Remind me why I quit playing sports again…
For those of you who live under a rock (or find baseball more boring than the England national team), Shohei Ohtani – the Japanese baseball superstar who uniquely excels as both a pitcher and a batter – signed a 10-year, $700 million contract with the MLB's Los Angeles Dodgers last week. This makes Ohtani the world’s highest-paid athlete in terms of total contract value, surpassing Cristiano Ronaldo’s deal with Al-Nassr by $164 million.
Ohtani has (sort of) made $1,500 since you started reading this, but what makes his contract even more unique is how it’s structured, which is already impacting the soccer world.
So, how is it structured?
Ohtani's contract is deferred on a scale never seen before in pro sports, with $680 million set to be paid out after the contract's expiration.
This means that Ohtani, who reportedly rakes in $50 million per year in endorsement deals alone, will receive a yearly salary of only $2 million through 2033.
Ohtani's contract is an extreme case of "backloading," in which $68 million of each year's salary will be deferred with no interest, significantly reducing his team's payroll and potential tax burden. This gives the Dodgers more financial flexibility to field a competitive team around him during his prime playing years. What you might not know is that...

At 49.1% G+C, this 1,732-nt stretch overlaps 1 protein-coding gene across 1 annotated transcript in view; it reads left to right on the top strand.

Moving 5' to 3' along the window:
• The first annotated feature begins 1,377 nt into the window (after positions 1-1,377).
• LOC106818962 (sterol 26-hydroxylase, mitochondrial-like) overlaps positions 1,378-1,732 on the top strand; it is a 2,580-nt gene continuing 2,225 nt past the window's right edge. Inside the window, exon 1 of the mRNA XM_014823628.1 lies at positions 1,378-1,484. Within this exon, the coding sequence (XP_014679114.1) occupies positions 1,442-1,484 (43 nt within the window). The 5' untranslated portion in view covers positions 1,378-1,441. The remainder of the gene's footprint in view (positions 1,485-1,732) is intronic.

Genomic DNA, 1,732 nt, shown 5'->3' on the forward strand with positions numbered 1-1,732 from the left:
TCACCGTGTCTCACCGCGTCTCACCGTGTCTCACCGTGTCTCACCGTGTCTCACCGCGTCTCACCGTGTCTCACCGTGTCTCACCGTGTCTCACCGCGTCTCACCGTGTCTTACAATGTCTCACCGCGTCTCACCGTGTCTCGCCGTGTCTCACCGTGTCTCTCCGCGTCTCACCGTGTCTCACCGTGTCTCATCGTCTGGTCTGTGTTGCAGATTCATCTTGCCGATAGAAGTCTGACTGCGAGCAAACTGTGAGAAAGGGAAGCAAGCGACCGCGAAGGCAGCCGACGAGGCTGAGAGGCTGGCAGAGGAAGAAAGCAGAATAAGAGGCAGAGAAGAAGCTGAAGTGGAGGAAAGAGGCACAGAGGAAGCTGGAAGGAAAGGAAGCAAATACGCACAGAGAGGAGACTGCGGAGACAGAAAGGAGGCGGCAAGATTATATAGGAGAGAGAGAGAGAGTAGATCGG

Premier League clubs are doing this too
... but not for long. Just days after Ohtani inked his deal, Premier League shareholders voted to cap the length of player contracts to five years. Clubs have been increasingly offering players long-term deals in recent years – a practice known as amortization – to spread transfer costs over several years, which allows clubs to operate within FFP guidelines.
Chelsea signed Mudryk to an 8-year, $56m contract last January
Chelsea have come under scrutiny for widely implementing this practice under their new ownership, who have signed players like Enzo Fernández and Mykhailo Mudryk to eight-year deals as part of their €1.1 billion spending spree in the past two seasons.
Zoom out: The new rule brings the Premier League in line with similar UEFA regulations and closes a widely-used loophole that encourages financial more parity in England's top flight. 👀